• Thanks! These are really hearty and satisfying – they’re a different beast than beef burgers but so delicious nonetheless. Let us know if you try em!

  4. Made these tonight! Mine fell apart the second they hit the pan but fear not! I just made a fried hash out of them and made a delicious crispy lentil topping for my salad! Muy bueno!

    • I’m glad they were delicious but I wonder why they fell apart! Did you give them some time to rest in the fridge?

      • The same thing happened to us– after leaving them in the fridge for over an hour, we put them in the pan and they immediately fell to pieces, made worse when flipped. Is it 1.5 cups red lentils already cooked? I’ve successfully made a few other veggie burgers from this site, but would love some clarifications about ideas about how to make these stay together more! Would really appreciate any suggestions!

        • I wonder – did you cook the lentils until they were really quite soft? Squeeze out all the water? Sorry to hear you had trouble!

  5. I made these yesterday, in a salad with spinach, grilled zucchini and paprika, olives, and pasta, with a yoghurt dressing. I only used 3/4 cup of lentils because I feared it would become too soggy ánd I increased the amount of breadcrumbs. But they were really delicious (and I fail a lot during my search for the ‘perfect veggie burger’ recipe), thanks for the recipe.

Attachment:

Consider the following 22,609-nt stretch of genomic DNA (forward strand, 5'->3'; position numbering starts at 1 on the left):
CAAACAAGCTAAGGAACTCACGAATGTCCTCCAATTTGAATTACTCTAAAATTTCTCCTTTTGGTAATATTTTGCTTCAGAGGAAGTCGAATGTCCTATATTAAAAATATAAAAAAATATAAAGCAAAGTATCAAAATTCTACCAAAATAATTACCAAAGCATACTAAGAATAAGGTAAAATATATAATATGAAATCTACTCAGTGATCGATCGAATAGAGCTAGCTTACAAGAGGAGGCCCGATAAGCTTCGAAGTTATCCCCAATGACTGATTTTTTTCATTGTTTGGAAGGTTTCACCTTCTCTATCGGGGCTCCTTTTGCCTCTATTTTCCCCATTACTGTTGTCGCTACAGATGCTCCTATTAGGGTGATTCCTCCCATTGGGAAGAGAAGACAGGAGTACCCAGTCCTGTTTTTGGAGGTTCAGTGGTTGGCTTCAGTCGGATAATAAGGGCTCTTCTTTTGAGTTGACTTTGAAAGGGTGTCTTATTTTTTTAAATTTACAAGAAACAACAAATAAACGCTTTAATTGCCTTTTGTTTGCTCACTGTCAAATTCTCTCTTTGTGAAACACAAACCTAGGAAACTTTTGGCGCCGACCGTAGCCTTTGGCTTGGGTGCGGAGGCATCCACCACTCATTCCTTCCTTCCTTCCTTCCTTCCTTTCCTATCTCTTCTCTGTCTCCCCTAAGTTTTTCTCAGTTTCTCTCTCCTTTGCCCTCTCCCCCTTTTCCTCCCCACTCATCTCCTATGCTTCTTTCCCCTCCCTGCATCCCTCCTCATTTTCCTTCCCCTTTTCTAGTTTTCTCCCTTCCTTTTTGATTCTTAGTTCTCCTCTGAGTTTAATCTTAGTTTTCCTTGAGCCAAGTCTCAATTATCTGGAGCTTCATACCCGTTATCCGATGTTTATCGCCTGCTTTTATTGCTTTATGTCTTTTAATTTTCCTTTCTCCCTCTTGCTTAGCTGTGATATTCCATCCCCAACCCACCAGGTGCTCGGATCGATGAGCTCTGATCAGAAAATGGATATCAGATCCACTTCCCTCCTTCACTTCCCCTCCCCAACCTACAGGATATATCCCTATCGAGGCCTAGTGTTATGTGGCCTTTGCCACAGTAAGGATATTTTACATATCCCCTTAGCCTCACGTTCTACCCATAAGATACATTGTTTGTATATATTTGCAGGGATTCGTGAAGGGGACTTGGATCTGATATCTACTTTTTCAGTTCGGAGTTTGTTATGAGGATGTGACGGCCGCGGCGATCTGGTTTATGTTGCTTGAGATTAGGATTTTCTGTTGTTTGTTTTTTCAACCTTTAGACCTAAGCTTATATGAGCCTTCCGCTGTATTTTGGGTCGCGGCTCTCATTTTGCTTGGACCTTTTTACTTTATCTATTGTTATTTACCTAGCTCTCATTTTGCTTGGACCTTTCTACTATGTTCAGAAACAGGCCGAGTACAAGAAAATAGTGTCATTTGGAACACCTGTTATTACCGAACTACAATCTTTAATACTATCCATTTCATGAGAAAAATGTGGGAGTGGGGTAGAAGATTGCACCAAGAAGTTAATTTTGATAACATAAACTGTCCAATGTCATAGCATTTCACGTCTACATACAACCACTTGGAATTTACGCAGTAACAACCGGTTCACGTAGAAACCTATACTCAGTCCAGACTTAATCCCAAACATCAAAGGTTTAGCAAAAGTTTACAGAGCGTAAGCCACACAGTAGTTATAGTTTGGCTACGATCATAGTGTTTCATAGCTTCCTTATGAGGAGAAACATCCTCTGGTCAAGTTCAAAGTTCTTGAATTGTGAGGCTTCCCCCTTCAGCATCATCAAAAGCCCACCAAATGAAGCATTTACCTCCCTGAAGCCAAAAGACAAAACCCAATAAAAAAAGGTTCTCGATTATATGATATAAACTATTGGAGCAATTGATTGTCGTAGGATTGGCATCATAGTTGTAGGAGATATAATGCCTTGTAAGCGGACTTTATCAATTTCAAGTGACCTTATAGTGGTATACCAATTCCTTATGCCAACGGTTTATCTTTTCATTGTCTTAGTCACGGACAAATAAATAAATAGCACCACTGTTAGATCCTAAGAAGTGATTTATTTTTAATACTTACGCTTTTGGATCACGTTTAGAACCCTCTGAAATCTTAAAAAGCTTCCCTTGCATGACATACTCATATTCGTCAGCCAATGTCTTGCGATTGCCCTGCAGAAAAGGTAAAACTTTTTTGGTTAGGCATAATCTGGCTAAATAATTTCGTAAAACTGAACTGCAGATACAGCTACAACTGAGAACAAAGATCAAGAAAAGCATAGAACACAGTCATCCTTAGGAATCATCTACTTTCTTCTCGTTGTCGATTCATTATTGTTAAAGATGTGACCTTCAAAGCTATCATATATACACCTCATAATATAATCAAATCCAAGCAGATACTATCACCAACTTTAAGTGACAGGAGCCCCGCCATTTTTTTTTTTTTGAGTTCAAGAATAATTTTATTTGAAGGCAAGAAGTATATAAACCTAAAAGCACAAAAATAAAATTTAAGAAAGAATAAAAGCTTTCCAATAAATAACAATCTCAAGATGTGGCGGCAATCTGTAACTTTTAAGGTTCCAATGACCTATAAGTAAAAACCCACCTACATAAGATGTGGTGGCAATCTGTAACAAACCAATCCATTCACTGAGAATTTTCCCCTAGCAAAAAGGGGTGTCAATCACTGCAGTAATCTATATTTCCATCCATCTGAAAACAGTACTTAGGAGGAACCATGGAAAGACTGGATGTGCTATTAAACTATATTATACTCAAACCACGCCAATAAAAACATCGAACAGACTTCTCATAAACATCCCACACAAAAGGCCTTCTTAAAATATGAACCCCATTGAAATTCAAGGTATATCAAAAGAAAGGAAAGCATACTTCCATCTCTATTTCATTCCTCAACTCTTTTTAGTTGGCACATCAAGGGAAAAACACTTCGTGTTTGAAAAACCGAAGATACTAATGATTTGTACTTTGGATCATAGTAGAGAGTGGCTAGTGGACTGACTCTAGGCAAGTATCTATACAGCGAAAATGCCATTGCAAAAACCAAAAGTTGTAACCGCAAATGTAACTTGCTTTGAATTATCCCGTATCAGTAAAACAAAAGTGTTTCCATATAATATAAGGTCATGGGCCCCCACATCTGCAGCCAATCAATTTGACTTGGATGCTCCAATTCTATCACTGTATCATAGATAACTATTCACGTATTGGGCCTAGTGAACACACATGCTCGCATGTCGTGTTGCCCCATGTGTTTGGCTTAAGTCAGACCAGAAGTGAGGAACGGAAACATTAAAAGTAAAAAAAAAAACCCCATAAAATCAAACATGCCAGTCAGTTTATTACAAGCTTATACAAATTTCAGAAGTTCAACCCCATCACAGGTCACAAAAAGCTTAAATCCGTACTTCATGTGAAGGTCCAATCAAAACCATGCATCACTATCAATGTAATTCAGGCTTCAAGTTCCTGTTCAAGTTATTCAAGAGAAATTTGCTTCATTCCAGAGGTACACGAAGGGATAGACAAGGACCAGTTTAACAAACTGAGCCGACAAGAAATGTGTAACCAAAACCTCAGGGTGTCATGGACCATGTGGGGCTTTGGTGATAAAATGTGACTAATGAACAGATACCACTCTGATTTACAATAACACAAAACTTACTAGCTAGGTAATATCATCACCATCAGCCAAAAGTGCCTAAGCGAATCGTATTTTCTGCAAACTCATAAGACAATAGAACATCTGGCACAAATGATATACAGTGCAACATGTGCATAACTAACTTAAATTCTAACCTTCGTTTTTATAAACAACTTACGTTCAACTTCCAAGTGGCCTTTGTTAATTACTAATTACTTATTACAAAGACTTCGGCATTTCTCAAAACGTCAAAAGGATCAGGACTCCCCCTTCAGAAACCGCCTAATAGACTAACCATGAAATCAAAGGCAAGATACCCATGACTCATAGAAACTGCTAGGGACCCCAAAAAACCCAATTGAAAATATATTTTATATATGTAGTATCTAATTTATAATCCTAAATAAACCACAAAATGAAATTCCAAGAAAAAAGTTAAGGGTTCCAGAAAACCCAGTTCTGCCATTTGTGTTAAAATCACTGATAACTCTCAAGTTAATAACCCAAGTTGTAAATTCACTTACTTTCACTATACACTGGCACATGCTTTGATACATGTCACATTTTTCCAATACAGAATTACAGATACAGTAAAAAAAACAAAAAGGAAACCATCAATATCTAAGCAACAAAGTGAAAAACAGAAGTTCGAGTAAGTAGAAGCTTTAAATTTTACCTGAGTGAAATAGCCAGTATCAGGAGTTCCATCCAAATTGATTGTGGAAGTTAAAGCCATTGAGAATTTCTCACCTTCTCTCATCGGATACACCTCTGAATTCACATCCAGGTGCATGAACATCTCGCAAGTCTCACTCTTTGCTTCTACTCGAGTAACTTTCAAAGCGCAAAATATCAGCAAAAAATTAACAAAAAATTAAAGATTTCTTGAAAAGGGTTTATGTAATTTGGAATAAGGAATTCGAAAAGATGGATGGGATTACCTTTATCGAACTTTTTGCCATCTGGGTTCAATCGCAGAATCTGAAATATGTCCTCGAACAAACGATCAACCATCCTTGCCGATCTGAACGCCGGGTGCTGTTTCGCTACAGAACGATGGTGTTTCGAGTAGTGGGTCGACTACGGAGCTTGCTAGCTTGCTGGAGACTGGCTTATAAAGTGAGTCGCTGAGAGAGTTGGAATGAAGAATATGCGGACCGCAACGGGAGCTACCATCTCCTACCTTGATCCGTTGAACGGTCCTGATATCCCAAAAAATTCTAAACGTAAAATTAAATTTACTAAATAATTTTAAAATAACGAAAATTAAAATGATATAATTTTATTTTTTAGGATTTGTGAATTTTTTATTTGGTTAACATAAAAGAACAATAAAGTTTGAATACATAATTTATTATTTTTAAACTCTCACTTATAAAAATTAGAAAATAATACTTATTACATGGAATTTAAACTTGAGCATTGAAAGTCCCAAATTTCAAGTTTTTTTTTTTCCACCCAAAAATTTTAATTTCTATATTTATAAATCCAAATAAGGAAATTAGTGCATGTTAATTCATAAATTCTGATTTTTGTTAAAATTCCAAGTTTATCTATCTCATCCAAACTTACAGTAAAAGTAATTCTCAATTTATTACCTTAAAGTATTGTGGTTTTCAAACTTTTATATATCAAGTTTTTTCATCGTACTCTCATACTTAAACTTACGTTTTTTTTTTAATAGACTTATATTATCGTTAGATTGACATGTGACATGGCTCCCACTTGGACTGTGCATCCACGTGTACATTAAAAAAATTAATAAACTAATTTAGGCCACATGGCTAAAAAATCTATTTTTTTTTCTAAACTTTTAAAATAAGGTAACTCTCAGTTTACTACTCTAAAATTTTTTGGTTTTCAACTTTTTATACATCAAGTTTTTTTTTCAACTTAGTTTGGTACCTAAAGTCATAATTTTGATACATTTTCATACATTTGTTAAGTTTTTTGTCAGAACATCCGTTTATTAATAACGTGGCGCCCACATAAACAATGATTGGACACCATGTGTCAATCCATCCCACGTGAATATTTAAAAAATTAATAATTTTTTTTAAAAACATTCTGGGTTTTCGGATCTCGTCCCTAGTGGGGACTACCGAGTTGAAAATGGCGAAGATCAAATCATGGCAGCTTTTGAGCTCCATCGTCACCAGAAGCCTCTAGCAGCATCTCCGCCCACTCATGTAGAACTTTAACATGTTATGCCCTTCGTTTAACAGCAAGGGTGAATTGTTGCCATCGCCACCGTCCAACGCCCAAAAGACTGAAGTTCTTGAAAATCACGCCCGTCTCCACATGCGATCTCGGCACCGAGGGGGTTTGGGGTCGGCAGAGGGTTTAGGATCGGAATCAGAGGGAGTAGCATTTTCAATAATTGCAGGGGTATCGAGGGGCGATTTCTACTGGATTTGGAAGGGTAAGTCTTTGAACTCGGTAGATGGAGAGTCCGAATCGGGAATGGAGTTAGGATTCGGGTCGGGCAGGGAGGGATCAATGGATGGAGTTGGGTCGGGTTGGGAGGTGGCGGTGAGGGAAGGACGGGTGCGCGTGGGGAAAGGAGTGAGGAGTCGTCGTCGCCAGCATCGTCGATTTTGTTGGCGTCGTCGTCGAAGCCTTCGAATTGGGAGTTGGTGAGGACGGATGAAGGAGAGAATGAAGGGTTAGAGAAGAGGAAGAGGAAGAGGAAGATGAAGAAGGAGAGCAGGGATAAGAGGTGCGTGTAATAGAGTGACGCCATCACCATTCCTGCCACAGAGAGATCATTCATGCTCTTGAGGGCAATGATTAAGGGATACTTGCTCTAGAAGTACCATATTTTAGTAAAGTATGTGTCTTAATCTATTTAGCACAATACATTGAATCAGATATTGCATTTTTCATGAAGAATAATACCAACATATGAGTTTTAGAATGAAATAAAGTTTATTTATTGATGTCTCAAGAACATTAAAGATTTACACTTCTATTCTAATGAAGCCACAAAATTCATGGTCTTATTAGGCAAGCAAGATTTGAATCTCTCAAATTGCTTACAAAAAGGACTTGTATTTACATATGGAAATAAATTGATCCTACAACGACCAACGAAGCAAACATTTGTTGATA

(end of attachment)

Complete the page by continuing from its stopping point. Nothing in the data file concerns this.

6. These look absolutely scrumptious. We’ve been obsessed with mediterranean-inspired cuisine lately; especially lentils. This is surely getting added to our recipe collection.

  7. I just made these and they’re awesome! Thank you! The smoked paprika brings a bacon-y flavor. I served them in pitas with a spiced yogurt sauce–delicious! Thanks again for a great recipe 🙂

    • I’m so thrilled you enjoyed–and picked up on the fact that I’m a smoked paprika junkie. Spiced yogurt sauce sounds wonderful!

  8. At what point do you add the smoked paprika? it’s not in the instruction for procedures. Thanks, sounds good.

  9. Things like this usually fall apart for me in the pan as well. Could they possibly be baked? Any ideas on how long and at what temp?

      • I baked them at 400 for 20 minutes, and they were pretty dry. I used panko breadcrumbs instead of the pita crumbs, so maybe that was the cause. Or maybe the oven dried them out and they would have done better in a pan for less time.